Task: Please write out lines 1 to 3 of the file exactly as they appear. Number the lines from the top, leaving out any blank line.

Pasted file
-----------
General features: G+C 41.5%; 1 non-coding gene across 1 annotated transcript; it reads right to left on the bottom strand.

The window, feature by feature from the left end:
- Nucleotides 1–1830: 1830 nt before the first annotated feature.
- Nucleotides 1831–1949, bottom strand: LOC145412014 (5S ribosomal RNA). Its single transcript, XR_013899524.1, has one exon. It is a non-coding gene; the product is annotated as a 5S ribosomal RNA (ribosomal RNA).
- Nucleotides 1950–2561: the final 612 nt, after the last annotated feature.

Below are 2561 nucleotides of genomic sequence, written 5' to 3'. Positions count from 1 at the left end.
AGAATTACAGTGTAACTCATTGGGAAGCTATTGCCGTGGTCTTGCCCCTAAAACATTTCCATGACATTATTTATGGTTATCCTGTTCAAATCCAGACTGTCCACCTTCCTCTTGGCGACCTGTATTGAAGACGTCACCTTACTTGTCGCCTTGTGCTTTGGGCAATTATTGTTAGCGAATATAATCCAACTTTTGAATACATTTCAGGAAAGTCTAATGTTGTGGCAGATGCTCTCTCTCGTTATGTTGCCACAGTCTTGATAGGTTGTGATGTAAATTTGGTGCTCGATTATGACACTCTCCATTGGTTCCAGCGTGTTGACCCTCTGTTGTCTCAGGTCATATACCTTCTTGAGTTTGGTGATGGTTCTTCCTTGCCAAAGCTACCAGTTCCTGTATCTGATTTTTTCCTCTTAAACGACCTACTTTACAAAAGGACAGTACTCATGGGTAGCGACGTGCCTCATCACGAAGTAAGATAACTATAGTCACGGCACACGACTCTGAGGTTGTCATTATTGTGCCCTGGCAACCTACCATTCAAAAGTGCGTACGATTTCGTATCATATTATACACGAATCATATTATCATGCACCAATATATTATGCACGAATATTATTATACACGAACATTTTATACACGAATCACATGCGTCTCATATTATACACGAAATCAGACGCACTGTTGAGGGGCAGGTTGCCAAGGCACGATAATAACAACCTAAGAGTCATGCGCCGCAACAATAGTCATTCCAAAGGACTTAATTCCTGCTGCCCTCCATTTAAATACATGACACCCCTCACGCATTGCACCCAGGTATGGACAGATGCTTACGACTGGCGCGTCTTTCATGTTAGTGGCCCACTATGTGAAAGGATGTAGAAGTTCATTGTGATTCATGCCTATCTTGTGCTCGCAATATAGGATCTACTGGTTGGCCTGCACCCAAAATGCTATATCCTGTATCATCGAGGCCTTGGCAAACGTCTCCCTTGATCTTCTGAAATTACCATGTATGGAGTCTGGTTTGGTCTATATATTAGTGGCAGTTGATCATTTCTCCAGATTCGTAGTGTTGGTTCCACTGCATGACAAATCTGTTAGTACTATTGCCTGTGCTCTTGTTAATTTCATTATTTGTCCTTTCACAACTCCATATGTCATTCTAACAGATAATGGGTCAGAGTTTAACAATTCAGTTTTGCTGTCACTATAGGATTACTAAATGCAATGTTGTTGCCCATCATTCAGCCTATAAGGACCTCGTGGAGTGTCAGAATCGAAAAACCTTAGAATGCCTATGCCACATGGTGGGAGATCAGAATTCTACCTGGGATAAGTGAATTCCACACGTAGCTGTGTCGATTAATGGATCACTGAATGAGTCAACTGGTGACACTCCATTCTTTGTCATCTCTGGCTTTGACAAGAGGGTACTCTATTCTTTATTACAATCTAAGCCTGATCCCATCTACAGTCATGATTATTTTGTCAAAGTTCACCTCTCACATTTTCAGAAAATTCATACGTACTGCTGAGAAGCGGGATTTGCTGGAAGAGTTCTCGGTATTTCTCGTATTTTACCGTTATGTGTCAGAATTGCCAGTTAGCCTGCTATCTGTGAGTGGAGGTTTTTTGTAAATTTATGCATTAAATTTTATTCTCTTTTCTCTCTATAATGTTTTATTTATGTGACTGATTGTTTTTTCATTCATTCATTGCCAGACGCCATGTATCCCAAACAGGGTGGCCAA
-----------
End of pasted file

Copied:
General features: G+C 41.5%; 1 non-coding gene across 1 annotated transcript; it reads right to left on the bottom strand.

The window, feature by feature from the left end:
- Nucleotides 1–1830: 1830 nt before the first annotated feature.